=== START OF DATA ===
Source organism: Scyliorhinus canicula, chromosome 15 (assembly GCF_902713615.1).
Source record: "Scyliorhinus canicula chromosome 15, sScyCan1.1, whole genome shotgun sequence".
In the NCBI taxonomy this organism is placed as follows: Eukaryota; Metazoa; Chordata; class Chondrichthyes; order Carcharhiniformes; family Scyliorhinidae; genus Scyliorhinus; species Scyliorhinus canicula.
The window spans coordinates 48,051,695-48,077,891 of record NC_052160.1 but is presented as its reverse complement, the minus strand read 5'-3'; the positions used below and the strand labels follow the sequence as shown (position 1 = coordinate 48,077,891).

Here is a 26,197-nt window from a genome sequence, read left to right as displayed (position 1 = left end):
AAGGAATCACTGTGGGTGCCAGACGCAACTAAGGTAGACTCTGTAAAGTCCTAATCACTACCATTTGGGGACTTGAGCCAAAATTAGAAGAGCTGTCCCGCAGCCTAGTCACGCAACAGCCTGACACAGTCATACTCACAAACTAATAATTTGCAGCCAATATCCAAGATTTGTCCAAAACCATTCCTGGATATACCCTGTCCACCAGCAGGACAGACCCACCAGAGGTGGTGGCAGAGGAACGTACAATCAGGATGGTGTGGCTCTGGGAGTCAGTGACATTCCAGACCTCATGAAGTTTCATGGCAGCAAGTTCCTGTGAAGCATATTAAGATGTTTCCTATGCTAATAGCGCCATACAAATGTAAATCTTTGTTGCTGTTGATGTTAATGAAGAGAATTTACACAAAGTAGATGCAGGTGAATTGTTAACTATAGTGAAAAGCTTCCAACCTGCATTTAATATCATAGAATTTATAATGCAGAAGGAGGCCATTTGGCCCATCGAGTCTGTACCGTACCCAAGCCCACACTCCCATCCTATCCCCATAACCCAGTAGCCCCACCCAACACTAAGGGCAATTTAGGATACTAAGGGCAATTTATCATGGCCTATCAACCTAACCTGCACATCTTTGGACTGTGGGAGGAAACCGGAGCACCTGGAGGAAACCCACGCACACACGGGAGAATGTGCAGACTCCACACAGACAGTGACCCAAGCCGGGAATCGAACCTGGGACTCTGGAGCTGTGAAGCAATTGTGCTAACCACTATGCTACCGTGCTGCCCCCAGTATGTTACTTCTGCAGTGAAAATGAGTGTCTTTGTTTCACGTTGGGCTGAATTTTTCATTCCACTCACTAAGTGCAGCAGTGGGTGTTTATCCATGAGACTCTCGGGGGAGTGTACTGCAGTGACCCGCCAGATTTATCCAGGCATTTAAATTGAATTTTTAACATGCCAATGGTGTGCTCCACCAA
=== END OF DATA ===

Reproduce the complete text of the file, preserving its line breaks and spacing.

Source organism: Scyliorhinus canicula, chromosome 15 (assembly GCF_902713615.1).
Source record: "Scyliorhinus canicula chromosome 15, sScyCan1.1, whole genome shotgun sequence".
In the NCBI taxonomy this organism is placed as follows: Eukaryota; Metazoa; Chordata; class Chondrichthyes; order Carcharhiniformes; family Scyliorhinidae; genus Scyliorhinus; species Scyliorhinus canicula.
The window spans coordinates 48,051,695-48,077,891 of record NC_052160.1 but is presented as its reverse complement, the minus strand read 5'-3'; the positions used below and the strand labels follow the sequence as shown (position 1 = coordinate 48,077,891).

Here is a 26,197-nt window from a genome sequence, read left to right as displayed (position 1 = left end):
AAGGAATCACTGTGGGTGCCAGACGCAACTAAGGTAGACTCTGTAAAGTCCTAATCACTACCATTTGGGGACTTGAGCCAAAATTAGAAGAGCTGTCCCGCAGCCTAGTCACGCAACAGCCTGACACAGTCATACTCACAAACTAATAATTTGCAGCCAATATCCAAGATTTGTCCAAAACCATTCCTGGATATACCCTGTCCACCAGCAGGACAGACCCACCAGAGGTGGTGGCAGAGGAACGTACAATCAGGATGGTGTGGCTCTGGGAGTCAGTGACATTCCAGACCTCATGAAGTTTCATGGCAGCAAGTTCCTGTGAAGCATATTAAGATGTTTCCTATGCTAATAGCGCCATACAAATGTAAATCTTTGTTGCTGTTGATGTTAATGAAGAGAATTTACACAAAGTAGATGCAGGTGAATTGTTAACTATAGTGAAAAGCTTCCAACCTGCATTTAATATCATAGAATTTATAATGCAGAAGGAGGCCATTTGGCCCATCGAGTCTGTACCGTACCCAAGCCCACACTCCCATCCTATCCCCATAACCCAGTAGCCCCACCCAACACTAAGGGCAATTTAGGATACTAAGGGCAATTTATCATGGCCTATCAACCTAACCTGCACATCTTTGGACTGTGGGAGGAAACCGGAGCACCTGGAGGAAACCCACGCACACACGGGAGAATGTGCAGACTCCACACAGACAGTGACCCAAGCCGGGAATCGAACCTGGGACTCTGGAGCTGTGAAGCAATTGTGCTAACCACTATGCTACCGTGCTGCCCCCAGTATGTTACTTCTGCAGTGAAAATGAGTGTCTTTGTTTCACGTTGGGCTGAATTTTTCATTCCACTCACTAAGTGCAGCAGTGGGTGTTTATCCATGAGACTCTCGGGGGAGTGTACTGCAGTGACCCGCCAGATTTATCCAGGCATTTAAATTGAATTTTTAACATGCCAATGGTGTGCTCCACCAA